Stone-throwing men prevented the truck from reaching the hospital, so it dumped him in front of the hotel used by foreign journalists, and colleagues took him to the hospital, he said.

Scott Peterson, an American reporter for The Daily Telegraph of London, was treated for a machete cut on his head in an earlier mob attack.

Eric Cabanis, an Agence France-Presse photographer, said that as the media convoy approached the villa ‘‘the crowd was thick and hostile. People hit the car. I saw gunmen.’‘

The car carrying the Aidid supporters escorting the journalists got through the villa’s gates, ‘‘but the first journalists’ car wasn’t able to follow …‘’ Cabanis said in a first-person story for his agency.

Krauss ‘‘got out, he tried to fend off the crowd and slip through. I got out too. After a few meters (yards), I was being hit with all kinds of projectiles, rocks on the head and a sandal,’‘ Cabanis said, adding that he was able to return to his car and leave. ‘‘That’s when I lost sight of my colleagues.’‘

The U.N. special envoy to Somalia, retired U.S. Adm. Jonathan Howe, described the deaths of the journalists as ‘‘an outrageous and barbaric attack on innocent people doing their work honestly and professionally’‘ to bring Somalia’s problems to world attention.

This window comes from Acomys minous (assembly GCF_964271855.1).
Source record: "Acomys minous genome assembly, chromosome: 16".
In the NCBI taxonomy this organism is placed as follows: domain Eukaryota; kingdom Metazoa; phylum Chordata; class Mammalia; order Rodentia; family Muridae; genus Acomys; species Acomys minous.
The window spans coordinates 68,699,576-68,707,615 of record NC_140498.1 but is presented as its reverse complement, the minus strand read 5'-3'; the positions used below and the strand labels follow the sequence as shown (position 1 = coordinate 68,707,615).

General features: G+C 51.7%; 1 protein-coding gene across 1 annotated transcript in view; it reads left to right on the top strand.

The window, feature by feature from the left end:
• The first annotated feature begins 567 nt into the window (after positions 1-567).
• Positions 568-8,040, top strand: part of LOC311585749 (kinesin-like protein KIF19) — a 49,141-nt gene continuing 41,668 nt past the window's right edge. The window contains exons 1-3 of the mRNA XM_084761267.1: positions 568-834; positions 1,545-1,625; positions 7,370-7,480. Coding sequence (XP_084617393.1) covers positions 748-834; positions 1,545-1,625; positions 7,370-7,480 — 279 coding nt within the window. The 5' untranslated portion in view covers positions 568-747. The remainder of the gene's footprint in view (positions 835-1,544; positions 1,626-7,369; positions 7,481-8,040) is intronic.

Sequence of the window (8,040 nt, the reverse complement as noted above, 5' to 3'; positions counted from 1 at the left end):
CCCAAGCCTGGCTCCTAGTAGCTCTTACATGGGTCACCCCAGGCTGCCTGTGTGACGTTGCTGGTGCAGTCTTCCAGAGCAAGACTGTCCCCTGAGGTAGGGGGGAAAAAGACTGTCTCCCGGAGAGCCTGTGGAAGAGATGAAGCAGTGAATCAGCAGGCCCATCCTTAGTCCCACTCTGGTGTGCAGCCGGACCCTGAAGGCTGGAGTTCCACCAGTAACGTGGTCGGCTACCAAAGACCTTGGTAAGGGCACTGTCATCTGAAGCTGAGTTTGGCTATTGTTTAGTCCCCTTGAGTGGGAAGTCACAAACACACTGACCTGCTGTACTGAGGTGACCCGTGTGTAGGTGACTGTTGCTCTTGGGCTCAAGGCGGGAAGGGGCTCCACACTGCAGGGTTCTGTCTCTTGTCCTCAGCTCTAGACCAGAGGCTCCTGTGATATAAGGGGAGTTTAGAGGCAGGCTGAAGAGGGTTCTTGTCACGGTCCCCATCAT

Howe, who has ordered Aidid’s arrest, stepped up the hunt Saturday by announcing a $25,000 reward for information on his whereabouts.

Krauss was the second AP journalist to die on the job in three months. Sharon Herbaugh, chief of the AP bureau in Islamabad, Pakistan, died April 16 in a helicopter crash in Afghanistan.

‘‘We weep again for one of our own,’‘ Louis D. Boccardi, the AP’s president and chief executive officer, said in New York. ‘‘Like Sharon Herbaugh’s death in April, the loss of Hansi Krauss reminds us all of the great sacrifices they and their brave counterparts make so that the world can know what is going on in even the most dangerous places.’‘

A Somali interpreter for The AP, Ali Ibrahim Mursal, was shot to death Jan. 5 while trying to protect a reporter in Mogadishu’s main market. Jean-Claude Jumel, a French sound technician, was killed June 18 when gunmen ambushed a news crew from France’s TF1 network.

U.N. military spokeswoman Swieczkowski described the attacked villa as a command and staging center for gunmen of Aidid’s Somali National Alliance faction in the United Somali Congress party. She said American infantrymen found radios, documents and small arms in the compound.

She said 17 U.S. Cobra helicopter gunships and Blackhawk reconnaissance helicopters fired 16 missiles and more than 2,000 rounds of 20mm cannon rounds into the villa.

Huessein Dimbil, a spokesman for the United Somali Congress, said 73 Somali civilians died and up to 200 were wounded by the assault.

Swieczkowski said she had no information to support Dimbil’s claim. She spoke on a satellite phone hook-up to the journalists’ hotel.

Pakistani soldiers in the U.N. force guarding the hotel engaged in sporadic gun battles with Somalis until night fell. U.N. helicopters flew over the city well after dark, but few shots were heard.